Who denies the inherent alienation of the human race -- that crippling sense of solitude that we're born with and bear all our lives? Only a few. Who tries to sing about alienation in symphonic, frenetic and poetic terms? Almost everyone. Who succeeds in any lasting sense? Only a few. The British rock band RADIOHEAD (set to perform at the Gorge this Saturday), fall in with these few. They've been criticized for outputting inaccessible sounds. But ultimately, they're revered as a voice of electronic angst for this generation.

Formed in the late '80s by five Oxford University students, Thom Yorke (lead vocals, guitar), Ed O'Brien (guitar, vocals), Jonny Greenwood (guitar), Colin Greenwood (bass) and Phil Selway (drums) first called themselves On a Friday and later Radiohead, in reference to a Talking Heads song. Their 1993 debut, Pablo Honey, put them on the musical map with "Creep," an unexpectedly successful alt-rock anthem. The follow-up, 1995's The Bends, secured them critical praise and a stable international fan base. Two years later, OK Computer was dubbed an electronic masterpiece.

Their sound? Ever-evolving, some have described Radiohead as an internalized version of U2 -- arena rock contorted in on itself. With a strong three-guitar attack, the band builds a blurred world between alternative rock paradigms and an atmosphere of eerie, futuristic electronics. Last year's Kid A and the group's latest, Amnesiac, abandon some of the familiar lands of post-punk rock, venturing into space-scapes of muted vocals and ethereal, digital orchestrations. Inaccessible? Sure. Sounds like wandering aliens? Yeah. Radio un-friendly? Probably. Still, Radiohead fans remain faithful to the aural avant-garde (Kid A debuted at No. 1 on the U.S. album charts).

As a band with an evolving artistic voice, Radiohead has been deified for its defiance of musical norm. Each successive album pushes the bounds of convention and expectation. But if you can depend on anything consistent from Radiohead -- thematically or musically -- you can depend on the band's sense of paradox. With discomforting lullabies and anthems buried underground, they compose electric tunes that decry the discontent of an electronic world. They reek of nihilism and with their wailing, demand hope -- an alienation painted with open arms.

Where are they going as a group, as a concept, as an emblem for the modern human dilemma? No one, perhaps not even they, can answer. Regardless, they have something to say, and anyone with an ear for their complex electronic sound might consider a pilgrimage to the Gorge this Saturday a worthy venture.

Perhaps it's true: The depth of human distress is incommunicable, even in the hands of great artists and musicians. Still, with electronic mechanisms in their command joined with the machine of human voice, Radiohead comes closer than most to giving angst a span of wings.

-- Andrea Palpant

Radiohead plays the Gorge on Saturday, June 23, at 7:30 pm. Tickets: $40. Call: (509) 735-0500.

Burnin' Rubber

Popular music trends come and go, and BRIAN SETZER has spearheaded more than his share. He's made a name for himself as a revivalist, first helping to resurrect rockabilly (with the Stray Cats) then big band sounds and swing (with his Brian Setzer Orchestra). But his genre hopping isn't motivated by boredom or mere attempts to cash in on time-tested formulas. Setzer's stylistic switchbacks are directly inspired by his rich and varied musical background, which began with euphonium lessons at age 8. He played the tuba-like instrument for a decade before being derailed from big band dreams by the punk explosion of the late '70s. Wherever his musical morphing takes him, Setzer approaches it all with passion, verve and true showmanship. He performs at the Fox on Sunday night.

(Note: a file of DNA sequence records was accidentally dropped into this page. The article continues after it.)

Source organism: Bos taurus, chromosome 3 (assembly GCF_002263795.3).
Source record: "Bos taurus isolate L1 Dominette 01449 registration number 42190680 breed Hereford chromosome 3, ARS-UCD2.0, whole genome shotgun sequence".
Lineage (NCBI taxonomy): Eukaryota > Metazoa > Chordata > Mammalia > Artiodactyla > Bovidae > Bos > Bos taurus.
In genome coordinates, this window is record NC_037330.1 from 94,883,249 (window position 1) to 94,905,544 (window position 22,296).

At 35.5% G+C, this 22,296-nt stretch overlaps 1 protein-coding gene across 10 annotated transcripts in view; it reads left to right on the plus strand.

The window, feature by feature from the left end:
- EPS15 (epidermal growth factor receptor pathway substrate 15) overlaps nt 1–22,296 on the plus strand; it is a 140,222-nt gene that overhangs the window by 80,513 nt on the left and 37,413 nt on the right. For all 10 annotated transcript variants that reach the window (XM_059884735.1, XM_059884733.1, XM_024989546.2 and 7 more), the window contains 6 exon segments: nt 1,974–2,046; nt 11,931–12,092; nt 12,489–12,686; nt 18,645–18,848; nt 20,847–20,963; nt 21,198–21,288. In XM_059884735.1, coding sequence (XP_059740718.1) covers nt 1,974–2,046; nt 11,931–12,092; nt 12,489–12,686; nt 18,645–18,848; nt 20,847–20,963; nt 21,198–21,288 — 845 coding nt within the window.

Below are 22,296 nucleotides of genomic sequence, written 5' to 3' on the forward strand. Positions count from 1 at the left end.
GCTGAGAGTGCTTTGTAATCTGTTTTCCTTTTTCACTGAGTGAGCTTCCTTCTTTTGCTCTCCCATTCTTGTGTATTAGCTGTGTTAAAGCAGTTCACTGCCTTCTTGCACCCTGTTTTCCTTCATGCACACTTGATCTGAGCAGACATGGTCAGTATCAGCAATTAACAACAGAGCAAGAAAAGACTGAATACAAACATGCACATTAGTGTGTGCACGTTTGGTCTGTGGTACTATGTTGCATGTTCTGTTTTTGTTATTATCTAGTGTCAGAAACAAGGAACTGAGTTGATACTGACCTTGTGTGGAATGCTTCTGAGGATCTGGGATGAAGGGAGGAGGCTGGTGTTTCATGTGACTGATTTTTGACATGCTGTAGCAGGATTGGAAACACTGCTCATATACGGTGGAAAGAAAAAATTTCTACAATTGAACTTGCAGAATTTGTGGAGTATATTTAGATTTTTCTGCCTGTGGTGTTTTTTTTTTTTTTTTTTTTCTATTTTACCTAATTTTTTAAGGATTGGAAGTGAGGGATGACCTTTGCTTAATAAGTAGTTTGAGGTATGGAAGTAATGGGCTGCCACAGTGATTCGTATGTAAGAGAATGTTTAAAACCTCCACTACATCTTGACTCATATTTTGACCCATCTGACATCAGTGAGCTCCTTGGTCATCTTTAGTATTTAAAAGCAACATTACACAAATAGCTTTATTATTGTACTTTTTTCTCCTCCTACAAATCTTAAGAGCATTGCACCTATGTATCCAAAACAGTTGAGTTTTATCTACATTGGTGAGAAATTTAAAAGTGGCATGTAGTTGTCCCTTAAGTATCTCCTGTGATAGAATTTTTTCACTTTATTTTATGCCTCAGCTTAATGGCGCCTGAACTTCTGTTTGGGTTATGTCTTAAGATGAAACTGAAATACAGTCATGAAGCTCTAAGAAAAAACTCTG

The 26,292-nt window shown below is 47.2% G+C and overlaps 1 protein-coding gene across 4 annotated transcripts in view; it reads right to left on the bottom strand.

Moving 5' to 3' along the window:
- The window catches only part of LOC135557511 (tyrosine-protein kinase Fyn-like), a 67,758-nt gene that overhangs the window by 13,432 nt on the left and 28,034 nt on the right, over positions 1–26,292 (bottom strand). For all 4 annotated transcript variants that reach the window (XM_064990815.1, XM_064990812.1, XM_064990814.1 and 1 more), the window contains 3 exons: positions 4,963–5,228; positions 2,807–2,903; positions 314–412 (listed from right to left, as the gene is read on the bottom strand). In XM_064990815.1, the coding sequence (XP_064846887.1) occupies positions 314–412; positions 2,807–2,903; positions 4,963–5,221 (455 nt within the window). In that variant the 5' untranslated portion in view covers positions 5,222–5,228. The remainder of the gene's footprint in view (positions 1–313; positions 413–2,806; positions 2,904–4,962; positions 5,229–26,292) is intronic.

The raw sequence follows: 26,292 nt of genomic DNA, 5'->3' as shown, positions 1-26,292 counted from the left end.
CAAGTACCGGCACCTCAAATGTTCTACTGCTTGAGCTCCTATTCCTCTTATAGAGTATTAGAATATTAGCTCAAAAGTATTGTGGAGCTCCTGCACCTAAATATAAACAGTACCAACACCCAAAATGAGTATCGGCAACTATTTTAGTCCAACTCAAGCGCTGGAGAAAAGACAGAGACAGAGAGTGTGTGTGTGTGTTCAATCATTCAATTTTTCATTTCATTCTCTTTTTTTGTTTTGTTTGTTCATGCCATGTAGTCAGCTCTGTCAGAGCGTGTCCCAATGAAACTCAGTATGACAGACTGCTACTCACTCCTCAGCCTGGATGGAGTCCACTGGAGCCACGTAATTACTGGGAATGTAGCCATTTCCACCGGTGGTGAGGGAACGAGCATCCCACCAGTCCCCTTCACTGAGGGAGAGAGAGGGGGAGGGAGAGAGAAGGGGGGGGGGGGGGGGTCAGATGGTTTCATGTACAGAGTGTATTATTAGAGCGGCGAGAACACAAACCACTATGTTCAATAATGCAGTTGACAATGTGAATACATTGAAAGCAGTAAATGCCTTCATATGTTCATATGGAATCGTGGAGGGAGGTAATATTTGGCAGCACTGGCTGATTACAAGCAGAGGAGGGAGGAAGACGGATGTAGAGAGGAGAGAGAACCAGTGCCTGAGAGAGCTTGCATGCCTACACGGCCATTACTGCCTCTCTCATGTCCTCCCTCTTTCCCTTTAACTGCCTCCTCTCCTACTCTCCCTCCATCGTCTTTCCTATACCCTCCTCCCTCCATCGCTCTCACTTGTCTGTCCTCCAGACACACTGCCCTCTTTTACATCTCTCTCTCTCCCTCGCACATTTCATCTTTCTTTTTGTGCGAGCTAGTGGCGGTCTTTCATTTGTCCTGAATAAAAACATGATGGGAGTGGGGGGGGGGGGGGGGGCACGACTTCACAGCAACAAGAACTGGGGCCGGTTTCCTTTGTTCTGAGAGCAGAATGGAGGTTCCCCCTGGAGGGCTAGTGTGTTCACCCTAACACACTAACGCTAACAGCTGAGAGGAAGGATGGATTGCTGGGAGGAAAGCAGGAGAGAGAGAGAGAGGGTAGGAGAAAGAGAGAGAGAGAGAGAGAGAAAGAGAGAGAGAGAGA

Setzer formed the wildly successful rockabilly outfit the Stray Cats in 1979. Fierce playing, a string of irresistible hits (including "Stray Cat Strut" and "Rock This Town") and eye-catching music videos quickly transformed the stripped-down three piece into international stars.

But even as the Stray Cats were hustling the charts, Setzer was indulging his other musical loves, visiting New York jazz clubs, listening to recordings of bandleaders Krupa and Goodman and dreaming of bigger things. When the Stray Cats dissolved, Setzer began assembling his dream orchestra with himself on guitar as bandleader. His big band inclinations eventually took hold in the popular consciousness with the 1998 album, The Dirty Boogie, which produced the hit, "Jump, Jive an' Wail."

His latest project, Brian Setzer '68 Comeback Special, is a return of sorts to minimalist themes. Featuring Setzer on guitar and fellow orchestra members, drummer Bernie Dresel and slap-bassist Mark W. Winchester, his new act is once again invoking the stuff of adolescent male fantasy: fast cars and fast women. Live, the group tackles a smattering of Setzer material including songs from the new album (Ignition), Stray Cats faves and streamlined versions of BSO tunes.

But this recent nitro-fueled action in no way heralds the demise of Setzer's larger, brassier ambitions (in fact, the full orchestra is preparing for a tour later this summer). The '68 Comeback Special should be taken for what it is: a side trip on the way to a final destination unknown.

The Brian Setzer '68 Comeback Special plays at the Fox on Sunday, June 24, at 8 pm.

Tickets: $24.50. Call: 325-SEAT.